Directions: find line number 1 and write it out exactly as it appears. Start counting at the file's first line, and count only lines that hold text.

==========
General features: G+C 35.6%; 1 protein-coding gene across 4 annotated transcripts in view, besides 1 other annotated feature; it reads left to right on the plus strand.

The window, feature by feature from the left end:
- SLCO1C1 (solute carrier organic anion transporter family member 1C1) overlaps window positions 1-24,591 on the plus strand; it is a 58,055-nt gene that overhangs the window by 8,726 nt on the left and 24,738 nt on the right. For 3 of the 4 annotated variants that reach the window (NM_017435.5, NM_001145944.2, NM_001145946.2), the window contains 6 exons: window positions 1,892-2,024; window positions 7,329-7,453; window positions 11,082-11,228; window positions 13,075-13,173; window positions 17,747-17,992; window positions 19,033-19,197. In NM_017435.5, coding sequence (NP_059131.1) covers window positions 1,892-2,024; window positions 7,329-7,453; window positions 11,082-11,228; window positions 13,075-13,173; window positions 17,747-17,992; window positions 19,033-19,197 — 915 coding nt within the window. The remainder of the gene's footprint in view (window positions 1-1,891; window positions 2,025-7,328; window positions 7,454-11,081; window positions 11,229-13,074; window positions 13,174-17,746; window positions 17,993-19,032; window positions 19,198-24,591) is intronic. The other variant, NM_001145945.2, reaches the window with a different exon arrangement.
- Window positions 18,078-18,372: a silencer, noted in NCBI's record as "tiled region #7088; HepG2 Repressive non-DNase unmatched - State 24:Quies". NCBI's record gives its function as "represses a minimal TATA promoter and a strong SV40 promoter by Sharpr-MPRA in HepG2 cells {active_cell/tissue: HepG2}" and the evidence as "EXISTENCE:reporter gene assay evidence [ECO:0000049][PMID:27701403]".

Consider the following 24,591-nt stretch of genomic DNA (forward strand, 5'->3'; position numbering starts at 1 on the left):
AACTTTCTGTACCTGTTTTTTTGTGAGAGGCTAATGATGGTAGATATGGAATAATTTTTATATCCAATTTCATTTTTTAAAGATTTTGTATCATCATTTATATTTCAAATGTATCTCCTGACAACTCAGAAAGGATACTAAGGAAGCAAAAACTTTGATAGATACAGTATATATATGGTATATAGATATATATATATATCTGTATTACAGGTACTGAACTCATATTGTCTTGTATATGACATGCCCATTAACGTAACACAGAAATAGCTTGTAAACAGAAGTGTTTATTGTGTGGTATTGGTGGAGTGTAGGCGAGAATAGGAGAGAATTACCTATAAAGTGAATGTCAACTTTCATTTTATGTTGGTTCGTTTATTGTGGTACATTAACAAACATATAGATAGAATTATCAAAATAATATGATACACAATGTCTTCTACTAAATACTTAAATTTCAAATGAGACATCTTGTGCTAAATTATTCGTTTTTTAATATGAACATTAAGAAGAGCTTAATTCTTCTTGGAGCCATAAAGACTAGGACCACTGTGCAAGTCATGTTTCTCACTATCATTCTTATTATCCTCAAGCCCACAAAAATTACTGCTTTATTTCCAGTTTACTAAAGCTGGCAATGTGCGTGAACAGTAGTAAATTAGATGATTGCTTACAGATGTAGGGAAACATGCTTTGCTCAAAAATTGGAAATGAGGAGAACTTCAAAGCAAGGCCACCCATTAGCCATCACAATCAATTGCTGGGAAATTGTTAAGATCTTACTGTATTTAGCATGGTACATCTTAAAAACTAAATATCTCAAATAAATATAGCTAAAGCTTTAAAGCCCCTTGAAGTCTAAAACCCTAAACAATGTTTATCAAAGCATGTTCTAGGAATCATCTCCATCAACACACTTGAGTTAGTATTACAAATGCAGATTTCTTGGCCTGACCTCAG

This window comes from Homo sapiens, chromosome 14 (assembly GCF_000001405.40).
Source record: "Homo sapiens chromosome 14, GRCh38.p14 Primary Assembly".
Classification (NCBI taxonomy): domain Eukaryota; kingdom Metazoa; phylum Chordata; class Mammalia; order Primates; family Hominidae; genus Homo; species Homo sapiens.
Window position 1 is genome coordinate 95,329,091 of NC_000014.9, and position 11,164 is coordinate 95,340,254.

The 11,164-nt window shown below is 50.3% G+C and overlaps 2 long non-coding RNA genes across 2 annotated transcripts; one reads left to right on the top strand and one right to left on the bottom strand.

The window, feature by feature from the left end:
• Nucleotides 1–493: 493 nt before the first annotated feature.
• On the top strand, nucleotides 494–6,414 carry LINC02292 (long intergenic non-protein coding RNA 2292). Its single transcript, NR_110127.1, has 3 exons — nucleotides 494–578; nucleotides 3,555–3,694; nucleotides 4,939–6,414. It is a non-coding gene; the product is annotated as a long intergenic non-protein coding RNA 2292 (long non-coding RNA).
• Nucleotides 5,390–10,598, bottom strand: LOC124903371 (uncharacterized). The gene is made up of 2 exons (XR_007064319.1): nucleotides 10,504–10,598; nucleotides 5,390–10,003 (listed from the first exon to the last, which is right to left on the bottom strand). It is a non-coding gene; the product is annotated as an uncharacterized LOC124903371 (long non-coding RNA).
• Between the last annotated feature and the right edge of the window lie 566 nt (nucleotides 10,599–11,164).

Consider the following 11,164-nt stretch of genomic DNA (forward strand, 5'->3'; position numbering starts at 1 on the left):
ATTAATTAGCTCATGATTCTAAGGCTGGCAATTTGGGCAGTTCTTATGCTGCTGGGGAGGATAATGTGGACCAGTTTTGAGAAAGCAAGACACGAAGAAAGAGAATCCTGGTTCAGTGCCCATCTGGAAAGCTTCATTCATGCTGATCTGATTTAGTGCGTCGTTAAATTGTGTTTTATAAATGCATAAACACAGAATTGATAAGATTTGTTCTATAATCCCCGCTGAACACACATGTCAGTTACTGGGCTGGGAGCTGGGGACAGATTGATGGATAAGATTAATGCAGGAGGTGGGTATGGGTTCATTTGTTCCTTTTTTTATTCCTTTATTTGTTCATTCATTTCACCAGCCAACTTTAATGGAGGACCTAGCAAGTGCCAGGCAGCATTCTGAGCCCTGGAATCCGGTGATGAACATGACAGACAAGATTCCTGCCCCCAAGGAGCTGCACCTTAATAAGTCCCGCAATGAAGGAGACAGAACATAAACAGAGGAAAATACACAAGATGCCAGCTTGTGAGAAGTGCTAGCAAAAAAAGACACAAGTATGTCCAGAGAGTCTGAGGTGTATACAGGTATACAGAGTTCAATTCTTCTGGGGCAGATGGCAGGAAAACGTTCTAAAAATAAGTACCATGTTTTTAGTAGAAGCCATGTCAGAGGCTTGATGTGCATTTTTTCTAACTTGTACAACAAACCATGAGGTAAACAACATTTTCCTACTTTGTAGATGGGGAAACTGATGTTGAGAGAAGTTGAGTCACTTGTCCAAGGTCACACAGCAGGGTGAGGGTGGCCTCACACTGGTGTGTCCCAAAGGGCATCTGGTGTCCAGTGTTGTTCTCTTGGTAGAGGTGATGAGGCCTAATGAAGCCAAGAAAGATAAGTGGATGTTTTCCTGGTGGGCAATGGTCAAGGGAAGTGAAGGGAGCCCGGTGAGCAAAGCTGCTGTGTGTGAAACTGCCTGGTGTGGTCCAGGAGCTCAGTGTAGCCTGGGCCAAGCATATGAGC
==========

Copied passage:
General features: G+C 35.6%; 1 protein-coding gene across 4 annotated transcripts in view, besides 1 other annotated feature; it reads left to right on the plus strand.